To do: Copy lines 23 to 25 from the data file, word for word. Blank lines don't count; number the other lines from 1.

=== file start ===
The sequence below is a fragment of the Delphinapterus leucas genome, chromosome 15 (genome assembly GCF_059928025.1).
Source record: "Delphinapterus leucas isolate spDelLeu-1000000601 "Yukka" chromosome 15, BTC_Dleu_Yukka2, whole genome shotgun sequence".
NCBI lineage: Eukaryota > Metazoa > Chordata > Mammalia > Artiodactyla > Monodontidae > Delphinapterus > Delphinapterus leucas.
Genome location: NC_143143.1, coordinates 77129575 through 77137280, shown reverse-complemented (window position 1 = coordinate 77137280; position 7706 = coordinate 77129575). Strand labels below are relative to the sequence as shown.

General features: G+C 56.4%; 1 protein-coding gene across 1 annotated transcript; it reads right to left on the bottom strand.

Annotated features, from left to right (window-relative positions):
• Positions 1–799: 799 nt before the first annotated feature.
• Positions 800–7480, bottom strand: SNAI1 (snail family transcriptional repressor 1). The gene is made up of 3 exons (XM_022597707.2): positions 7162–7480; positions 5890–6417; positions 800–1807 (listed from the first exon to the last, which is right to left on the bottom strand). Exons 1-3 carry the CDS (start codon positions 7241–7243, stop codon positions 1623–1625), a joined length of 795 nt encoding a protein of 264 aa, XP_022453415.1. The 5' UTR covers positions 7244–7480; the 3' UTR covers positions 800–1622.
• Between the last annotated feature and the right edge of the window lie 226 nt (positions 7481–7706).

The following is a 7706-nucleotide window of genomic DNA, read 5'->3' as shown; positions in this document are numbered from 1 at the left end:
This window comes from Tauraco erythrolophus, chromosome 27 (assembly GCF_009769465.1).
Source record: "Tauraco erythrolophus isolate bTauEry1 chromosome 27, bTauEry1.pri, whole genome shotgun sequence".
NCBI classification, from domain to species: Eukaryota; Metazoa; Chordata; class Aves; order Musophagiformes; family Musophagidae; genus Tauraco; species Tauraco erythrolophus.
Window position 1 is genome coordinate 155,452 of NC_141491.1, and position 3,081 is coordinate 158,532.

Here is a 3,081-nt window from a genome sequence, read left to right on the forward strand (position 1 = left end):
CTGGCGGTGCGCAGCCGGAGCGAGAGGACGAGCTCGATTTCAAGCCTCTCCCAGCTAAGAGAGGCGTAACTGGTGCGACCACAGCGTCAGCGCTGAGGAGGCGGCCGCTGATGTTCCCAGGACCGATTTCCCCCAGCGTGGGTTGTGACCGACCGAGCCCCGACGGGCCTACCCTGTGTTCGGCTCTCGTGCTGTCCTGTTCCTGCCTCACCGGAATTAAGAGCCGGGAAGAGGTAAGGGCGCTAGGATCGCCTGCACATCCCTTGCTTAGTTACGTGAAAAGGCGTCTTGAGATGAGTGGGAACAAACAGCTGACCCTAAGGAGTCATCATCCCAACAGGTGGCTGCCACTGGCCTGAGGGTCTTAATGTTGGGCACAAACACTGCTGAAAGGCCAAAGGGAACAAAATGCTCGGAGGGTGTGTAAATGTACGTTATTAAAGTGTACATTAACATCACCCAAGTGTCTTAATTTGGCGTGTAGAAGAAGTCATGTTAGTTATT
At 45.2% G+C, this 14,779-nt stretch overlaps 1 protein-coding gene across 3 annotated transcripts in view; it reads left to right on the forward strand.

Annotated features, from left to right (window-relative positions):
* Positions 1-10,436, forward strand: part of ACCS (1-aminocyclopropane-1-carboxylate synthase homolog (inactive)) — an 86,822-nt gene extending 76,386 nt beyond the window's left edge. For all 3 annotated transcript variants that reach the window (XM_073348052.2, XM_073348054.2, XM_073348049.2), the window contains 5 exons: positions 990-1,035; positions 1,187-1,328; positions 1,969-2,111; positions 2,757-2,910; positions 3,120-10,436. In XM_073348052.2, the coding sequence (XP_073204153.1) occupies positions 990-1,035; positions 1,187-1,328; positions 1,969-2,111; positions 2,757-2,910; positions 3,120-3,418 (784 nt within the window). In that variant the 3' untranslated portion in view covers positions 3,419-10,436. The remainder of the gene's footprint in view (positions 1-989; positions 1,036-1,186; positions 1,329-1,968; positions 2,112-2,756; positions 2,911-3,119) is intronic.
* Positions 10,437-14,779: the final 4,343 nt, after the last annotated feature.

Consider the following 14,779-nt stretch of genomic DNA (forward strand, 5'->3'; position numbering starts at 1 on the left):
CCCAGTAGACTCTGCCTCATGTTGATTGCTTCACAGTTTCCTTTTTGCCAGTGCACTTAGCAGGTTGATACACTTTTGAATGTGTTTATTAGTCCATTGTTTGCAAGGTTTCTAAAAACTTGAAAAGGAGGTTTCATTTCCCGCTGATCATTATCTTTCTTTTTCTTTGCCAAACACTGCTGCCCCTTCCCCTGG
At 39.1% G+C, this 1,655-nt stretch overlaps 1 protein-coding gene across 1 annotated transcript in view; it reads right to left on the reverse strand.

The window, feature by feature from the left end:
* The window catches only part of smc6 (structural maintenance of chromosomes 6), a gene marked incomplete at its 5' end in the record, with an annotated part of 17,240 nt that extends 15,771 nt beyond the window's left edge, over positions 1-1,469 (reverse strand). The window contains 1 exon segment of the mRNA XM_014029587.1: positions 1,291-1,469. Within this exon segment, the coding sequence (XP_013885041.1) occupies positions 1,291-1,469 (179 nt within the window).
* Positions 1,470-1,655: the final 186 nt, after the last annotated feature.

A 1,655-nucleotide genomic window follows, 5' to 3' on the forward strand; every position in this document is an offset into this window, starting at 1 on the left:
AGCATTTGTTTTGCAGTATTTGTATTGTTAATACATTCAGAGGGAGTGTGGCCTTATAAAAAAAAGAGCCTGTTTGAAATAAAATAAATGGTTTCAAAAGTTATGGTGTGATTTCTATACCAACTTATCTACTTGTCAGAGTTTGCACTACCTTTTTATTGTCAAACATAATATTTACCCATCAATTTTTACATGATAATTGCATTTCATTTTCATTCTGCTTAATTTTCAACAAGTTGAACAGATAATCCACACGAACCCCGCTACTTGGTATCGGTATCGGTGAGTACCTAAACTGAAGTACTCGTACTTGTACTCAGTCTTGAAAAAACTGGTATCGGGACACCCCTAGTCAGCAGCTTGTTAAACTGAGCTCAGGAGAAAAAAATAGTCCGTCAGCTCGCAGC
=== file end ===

At 39.1% G+C, this 1,655-nt stretch overlaps 1 protein-coding gene across 1 annotated transcript in view; it reads right to left on the reverse strand.

The window, feature by feature from the left end:
* The window catches only part of smc6 (structural maintenance of chromosomes 6), a gene marked incomplete at its 5' end in the record, with an annotated part of 17,240 nt that extends 15,771 nt beyond the window's left edge, over positions 1-1,469 (reverse strand). The window contains 1 exon segment of the mRNA XM_014029587.1: positions 1,291-1,469. Within this exon segment, the coding sequence (XP_013885041.1) occupies positions 1,291-1,469 (179 nt within the window).